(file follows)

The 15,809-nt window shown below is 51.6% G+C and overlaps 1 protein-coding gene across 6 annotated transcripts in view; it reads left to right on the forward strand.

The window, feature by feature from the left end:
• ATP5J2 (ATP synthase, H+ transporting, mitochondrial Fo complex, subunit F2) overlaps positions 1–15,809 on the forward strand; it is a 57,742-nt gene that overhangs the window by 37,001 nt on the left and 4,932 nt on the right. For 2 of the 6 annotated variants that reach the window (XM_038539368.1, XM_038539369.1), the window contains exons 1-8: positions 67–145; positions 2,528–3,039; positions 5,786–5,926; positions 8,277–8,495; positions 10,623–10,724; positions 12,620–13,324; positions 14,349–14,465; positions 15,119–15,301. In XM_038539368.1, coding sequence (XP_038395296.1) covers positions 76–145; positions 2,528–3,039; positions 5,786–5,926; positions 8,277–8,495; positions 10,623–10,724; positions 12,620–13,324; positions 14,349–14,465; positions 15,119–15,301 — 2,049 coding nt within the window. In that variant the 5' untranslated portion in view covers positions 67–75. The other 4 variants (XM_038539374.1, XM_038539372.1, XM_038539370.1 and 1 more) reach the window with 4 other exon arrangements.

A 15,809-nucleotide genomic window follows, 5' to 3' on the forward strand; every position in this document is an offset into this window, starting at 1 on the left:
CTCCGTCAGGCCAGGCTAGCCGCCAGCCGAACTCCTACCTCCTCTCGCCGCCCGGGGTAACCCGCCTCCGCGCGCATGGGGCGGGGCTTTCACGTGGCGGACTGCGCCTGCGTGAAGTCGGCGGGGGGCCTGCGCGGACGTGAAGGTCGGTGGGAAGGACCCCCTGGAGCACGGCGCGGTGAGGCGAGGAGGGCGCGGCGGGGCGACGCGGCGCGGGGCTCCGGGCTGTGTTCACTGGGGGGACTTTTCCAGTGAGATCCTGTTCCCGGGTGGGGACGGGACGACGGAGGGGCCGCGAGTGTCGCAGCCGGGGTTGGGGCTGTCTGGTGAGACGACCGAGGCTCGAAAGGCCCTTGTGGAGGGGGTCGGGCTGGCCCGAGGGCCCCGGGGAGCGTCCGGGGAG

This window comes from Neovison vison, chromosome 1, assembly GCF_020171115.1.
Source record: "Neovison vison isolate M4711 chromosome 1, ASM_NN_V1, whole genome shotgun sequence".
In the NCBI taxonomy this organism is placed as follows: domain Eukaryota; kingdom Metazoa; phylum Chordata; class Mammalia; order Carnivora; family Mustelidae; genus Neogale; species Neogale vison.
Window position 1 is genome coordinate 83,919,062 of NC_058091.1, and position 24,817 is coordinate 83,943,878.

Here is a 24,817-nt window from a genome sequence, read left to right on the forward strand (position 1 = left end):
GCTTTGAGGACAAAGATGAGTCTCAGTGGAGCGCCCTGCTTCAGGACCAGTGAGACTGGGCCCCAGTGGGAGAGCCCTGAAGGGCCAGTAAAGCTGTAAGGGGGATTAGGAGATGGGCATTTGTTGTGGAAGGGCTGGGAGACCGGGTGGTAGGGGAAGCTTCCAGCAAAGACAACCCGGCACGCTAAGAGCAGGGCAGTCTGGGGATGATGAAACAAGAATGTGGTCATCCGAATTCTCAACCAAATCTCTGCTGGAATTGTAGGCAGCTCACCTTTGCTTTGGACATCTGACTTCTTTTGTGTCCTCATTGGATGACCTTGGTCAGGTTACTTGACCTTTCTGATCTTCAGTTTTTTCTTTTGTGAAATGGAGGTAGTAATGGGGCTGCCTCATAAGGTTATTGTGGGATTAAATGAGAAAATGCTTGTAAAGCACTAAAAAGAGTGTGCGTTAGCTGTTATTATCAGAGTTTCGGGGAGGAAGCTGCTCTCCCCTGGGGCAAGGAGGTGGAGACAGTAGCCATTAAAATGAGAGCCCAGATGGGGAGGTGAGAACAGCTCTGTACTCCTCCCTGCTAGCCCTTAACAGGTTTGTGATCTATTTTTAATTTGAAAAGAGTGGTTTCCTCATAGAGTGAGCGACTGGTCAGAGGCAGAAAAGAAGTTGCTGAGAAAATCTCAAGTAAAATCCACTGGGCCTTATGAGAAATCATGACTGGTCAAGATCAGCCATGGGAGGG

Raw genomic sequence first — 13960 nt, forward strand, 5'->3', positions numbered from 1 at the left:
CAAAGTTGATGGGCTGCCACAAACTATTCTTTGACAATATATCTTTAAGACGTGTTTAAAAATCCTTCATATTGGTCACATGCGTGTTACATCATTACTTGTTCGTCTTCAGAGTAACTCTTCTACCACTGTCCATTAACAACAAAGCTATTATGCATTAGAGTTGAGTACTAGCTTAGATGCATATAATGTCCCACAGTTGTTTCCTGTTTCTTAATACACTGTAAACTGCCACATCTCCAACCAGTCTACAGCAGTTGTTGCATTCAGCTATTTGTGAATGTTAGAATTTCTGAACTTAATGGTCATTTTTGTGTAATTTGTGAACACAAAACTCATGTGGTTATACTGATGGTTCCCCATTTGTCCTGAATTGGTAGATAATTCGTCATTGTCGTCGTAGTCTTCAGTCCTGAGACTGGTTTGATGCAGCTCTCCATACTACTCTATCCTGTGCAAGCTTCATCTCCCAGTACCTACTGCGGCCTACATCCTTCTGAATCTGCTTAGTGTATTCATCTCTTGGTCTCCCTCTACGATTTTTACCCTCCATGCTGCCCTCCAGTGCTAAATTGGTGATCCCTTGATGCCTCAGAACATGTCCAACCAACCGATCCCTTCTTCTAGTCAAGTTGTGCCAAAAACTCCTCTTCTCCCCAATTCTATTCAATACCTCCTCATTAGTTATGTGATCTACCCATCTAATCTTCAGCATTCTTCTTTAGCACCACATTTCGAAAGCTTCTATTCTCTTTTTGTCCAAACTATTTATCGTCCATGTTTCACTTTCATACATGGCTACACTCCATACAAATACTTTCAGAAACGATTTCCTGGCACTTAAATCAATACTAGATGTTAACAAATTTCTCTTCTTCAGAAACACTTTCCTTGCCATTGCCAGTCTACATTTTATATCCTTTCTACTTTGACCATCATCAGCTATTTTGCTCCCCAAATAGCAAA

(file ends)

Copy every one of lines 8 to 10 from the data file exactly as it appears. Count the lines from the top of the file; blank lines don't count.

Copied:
In the NCBI taxonomy this organism is placed as follows: domain Eukaryota; kingdom Metazoa; phylum Chordata; class Mammalia; order Carnivora; family Mustelidae; genus Neogale; species Neogale vison.
Window position 1 is genome coordinate 83,919,062 of NC_058091.1, and position 24,817 is coordinate 83,943,878.

Here is a 24,817-nt window from a genome sequence, read left to right on the forward strand (position 1 = left end):